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Accelerating trade digitalization to support MSME financing

Micro, small and medium-sized enterprises (MSMEs) are the backbone of the economy, representing 95 per cent of all companies worldwide and accounting for 60 per cent of employment. They are fundamental to the day-to-day provision of goods and services around the world. Yet, many struggle to grow and trade. Among the many challenges that MSMEs face, lack of access to finance, including trade finance, is frequently identified as a critical barrier to growth. The MSME financing gap is a reality that cannot be ignored and that should be tackled with determination if we wish to ensure that small players are given a chance to thrive. 

Digital technologies from cloud computing, to APIs, the internet of things, artificial intelligence and distributed ledger technologies open a range of new opportunities in this respect. New business models and new approaches to MSME financing are emerging. The technology is there, holding interesting promises. Yet, MSMEs continue to struggle to access financing, including trade finance, with ripple effects on their ability to grow and trade. How can we unleash the potential of these technologies? 

The current pandemic, which has had a devastating impact on small businesses, has shown that going digital is no longer optional. It is necessary. But digitalization requires more than simply technology. It requires an enabling regulatory environment. 

This publication explores how digital technologies can be leveraged to facilitate MSME financing. It provides examples of relevant use cases and discusses challenges faced by practitioners. While the potential of digital technologies to facilitate MSME financing is significant, this publication shows that a more holistic approach is needed to unleash the potential of these technologies to facilitate MSMEs’ access to finance, including trade finance. Coordinated action on issues ranging from standards, to how to leverage data and what type of data, digital identity, regulation and how to close the digital divide is needed. Policy-makers, technologists, practitioners, bankers, and all other stakeholders must work together to devise, agree, and then execute upon a roadmap that will catalyze action.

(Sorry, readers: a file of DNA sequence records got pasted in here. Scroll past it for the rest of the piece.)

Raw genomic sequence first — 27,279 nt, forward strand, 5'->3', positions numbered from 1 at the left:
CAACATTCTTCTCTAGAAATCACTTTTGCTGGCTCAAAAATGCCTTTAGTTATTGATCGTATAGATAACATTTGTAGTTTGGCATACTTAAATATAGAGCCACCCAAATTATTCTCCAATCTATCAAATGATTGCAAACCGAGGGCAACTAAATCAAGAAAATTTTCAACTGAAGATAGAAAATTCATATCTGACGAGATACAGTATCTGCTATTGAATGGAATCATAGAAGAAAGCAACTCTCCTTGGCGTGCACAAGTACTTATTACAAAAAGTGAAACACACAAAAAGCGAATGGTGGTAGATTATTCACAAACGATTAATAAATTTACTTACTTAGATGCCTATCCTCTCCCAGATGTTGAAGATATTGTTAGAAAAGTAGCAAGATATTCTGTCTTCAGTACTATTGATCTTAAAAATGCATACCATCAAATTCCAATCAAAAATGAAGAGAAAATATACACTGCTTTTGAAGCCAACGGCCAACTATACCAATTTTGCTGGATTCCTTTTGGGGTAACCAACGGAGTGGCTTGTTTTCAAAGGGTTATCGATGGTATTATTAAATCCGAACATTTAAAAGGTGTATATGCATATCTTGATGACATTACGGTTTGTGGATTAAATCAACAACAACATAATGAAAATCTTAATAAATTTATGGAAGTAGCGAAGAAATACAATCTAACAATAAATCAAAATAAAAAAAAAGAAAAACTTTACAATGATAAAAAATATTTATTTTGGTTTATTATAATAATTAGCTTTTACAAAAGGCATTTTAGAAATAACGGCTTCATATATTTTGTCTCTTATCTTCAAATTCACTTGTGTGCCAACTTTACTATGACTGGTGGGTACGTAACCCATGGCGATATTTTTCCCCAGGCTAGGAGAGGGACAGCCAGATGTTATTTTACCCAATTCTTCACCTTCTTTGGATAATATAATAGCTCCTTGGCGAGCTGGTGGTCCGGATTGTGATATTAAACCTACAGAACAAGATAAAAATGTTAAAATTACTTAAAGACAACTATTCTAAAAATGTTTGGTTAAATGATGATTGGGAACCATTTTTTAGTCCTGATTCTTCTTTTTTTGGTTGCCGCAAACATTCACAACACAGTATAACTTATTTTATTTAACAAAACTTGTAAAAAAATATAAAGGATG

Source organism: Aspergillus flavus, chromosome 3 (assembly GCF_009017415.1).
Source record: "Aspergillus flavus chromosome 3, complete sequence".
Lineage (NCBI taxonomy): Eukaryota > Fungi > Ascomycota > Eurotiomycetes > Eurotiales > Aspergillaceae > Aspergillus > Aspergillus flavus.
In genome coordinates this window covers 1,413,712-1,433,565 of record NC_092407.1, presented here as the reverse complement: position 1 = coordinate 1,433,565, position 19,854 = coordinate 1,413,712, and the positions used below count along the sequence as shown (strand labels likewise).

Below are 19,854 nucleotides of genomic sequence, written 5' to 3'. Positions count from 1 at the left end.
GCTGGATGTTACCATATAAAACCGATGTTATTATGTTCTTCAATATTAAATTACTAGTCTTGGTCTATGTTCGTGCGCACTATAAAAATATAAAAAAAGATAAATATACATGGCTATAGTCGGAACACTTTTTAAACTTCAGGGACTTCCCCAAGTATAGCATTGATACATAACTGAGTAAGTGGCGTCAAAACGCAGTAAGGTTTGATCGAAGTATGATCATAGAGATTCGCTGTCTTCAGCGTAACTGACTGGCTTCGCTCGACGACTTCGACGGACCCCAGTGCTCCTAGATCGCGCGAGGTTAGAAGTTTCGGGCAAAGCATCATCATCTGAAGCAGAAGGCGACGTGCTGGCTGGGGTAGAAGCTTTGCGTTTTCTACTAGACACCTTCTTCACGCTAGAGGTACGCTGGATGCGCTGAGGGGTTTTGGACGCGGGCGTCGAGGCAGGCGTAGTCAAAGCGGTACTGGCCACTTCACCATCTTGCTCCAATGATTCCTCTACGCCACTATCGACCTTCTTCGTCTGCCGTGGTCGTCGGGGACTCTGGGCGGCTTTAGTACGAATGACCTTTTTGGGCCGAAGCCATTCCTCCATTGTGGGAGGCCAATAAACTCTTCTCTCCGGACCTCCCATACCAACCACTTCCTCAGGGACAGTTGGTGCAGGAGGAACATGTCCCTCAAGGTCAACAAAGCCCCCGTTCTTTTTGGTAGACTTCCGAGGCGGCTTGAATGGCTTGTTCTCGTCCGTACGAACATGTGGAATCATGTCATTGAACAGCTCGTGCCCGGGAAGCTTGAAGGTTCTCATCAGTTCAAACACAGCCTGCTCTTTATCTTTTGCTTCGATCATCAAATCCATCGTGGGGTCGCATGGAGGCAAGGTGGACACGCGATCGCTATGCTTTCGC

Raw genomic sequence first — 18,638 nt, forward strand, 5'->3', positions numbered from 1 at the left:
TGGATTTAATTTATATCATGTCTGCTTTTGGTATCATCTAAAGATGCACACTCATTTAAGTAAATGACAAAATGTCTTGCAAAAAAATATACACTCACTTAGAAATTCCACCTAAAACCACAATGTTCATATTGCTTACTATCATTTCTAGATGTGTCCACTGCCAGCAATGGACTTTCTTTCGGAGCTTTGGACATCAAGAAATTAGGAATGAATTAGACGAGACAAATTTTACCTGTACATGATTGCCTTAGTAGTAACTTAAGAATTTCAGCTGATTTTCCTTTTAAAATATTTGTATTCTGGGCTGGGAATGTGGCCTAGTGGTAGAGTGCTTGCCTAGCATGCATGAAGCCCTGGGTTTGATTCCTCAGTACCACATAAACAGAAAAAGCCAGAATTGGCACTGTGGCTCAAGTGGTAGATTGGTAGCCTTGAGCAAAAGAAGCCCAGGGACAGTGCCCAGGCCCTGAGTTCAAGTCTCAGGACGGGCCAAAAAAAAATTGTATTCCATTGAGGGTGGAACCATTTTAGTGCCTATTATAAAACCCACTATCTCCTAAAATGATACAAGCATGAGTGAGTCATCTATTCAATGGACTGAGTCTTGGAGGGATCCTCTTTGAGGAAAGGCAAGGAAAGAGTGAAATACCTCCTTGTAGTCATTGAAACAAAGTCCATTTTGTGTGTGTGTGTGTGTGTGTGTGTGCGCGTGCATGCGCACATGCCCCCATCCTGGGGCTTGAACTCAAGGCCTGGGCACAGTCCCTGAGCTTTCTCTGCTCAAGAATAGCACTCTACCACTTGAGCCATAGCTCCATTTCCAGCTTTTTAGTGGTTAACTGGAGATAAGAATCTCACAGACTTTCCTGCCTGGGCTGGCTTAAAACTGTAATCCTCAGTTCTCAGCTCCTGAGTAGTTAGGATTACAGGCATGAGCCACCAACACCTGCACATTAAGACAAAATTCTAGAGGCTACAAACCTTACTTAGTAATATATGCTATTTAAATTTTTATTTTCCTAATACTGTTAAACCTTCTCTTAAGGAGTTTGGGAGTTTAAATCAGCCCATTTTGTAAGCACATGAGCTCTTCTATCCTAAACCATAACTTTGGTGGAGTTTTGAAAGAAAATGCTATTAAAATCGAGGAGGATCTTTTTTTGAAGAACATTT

We need to think small and act big!

Foreword, by:

Xiaozhun Yi
Xiaozhun Yi, Deputy Director-General, World Trade Organization (WTO)

John Denton
John W.H. Denton AO, Secretary General, International Chamber of Commerce (ICC)


Trade Finance Global

World Trade Organization


Emmanuelle Ganne
Emmanuelle Ganne, Senior Analyst, Economic Research and Statistics Division, World Trade Organization (WTO)
Deepesh Patel
Deepesh Patel, Editorial Director, Trade Finance Global (TFG)


  • Foreword from Xiaozhun Yi, Deputy Director-General, World Trade Organization (WTO) and John W.H. Denton AO, Secretary General, International Chamber of Commerce (ICC)
  • Author’s Introduction
  • Trade Digitalization and Financing: new hope for MSMEs?
  • The role of technology
  • Digital technologies in trade
  • Appendices

Copyright © Trade Finance Global 2020. Please reference Trade Finance Global when citing this publication

Imagine how different the world might look today if, in 1976, Apple Computer couldn’t get the US$ 15,000 in financing they needed to buy the parts to fulfill their first order. How many entrepreneurial visions with the potential to change the world have fizzled out of existence due to a lack of funds? Dead in the water without so much as a chance for life. 

For many micro, small and medium-sized enterprises (MSMEs) around the world today, access to financing can mean the difference between prosperity and bankruptcy. Working to identify, understand, and ultimately overcome the challenges that MSMEs face in their quest for acquiring financing will help ensure that the next Apple Computer doesn’t cease to exist before it has a chance to change the world.